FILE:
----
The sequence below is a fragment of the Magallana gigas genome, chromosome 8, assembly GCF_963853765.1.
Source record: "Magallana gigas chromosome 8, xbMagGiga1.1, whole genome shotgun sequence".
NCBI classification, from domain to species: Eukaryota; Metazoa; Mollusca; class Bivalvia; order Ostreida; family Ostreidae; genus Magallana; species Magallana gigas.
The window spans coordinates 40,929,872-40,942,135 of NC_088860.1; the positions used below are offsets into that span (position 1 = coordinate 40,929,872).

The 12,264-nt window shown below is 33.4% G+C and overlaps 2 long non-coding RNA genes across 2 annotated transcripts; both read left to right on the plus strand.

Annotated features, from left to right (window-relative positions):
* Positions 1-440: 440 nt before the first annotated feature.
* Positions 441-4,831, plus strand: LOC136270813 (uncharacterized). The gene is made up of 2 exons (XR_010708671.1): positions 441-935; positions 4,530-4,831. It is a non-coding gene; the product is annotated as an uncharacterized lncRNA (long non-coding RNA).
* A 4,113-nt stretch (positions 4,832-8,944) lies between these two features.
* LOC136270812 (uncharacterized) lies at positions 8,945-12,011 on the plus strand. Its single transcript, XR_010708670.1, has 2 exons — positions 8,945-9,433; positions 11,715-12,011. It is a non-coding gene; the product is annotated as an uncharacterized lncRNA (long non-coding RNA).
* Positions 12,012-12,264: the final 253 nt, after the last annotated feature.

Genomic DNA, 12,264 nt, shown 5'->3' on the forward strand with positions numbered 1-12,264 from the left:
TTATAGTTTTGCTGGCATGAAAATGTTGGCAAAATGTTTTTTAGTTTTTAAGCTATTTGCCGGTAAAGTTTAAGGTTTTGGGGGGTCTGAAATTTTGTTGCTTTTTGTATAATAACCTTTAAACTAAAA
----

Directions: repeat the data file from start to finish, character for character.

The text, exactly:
The sequence below is a fragment of the Magallana gigas genome, chromosome 8, assembly GCF_963853765.1.
Source record: "Magallana gigas chromosome 8, xbMagGiga1.1, whole genome shotgun sequence".
NCBI classification, from domain to species: Eukaryota; Metazoa; Mollusca; class Bivalvia; order Ostreida; family Ostreidae; genus Magallana; species Magallana gigas.
The window spans coordinates 40,929,872-40,942,135 of NC_088860.1; the positions used below are offsets into that span (position 1 = coordinate 40,929,872).

The 12,264-nt window shown below is 33.4% G+C and overlaps 2 long non-coding RNA genes across 2 annotated transcripts; both read left to right on the plus strand.

Annotated features, from left to right (window-relative positions):
* Positions 1-440: 440 nt before the first annotated feature.
* Positions 441-4,831, plus strand: LOC136270813 (uncharacterized). The gene is made up of 2 exons (XR_010708671.1): positions 441-935; positions 4,530-4,831. It is a non-coding gene; the product is annotated as an uncharacterized lncRNA (long non-coding RNA).
* A 4,113-nt stretch (positions 4,832-8,944) lies between these two features.
* LOC136270812 (uncharacterized) lies at positions 8,945-12,011 on the plus strand. Its single transcript, XR_010708670.1, has 2 exons — positions 8,945-9,433; positions 11,715-12,011. It is a non-coding gene; the product is annotated as an uncharacterized lncRNA (long non-coding RNA).
* Positions 12,012-12,264: the final 253 nt, after the last annotated feature.

Genomic DNA, 12,264 nt, shown 5'->3' on the forward strand with positions numbered 1-12,264 from the left:
TTATAGTTTTGCTGGCATGAAAATGTTGGCAAAATGTTTTTTAGTTTTTAAGCTATTTGCCGGTAAAGTTTAAGGTTTTGGGGGGTCTGAAATTTTGTTGCTTTTTGTATAATAACCTTTAAACTAAAA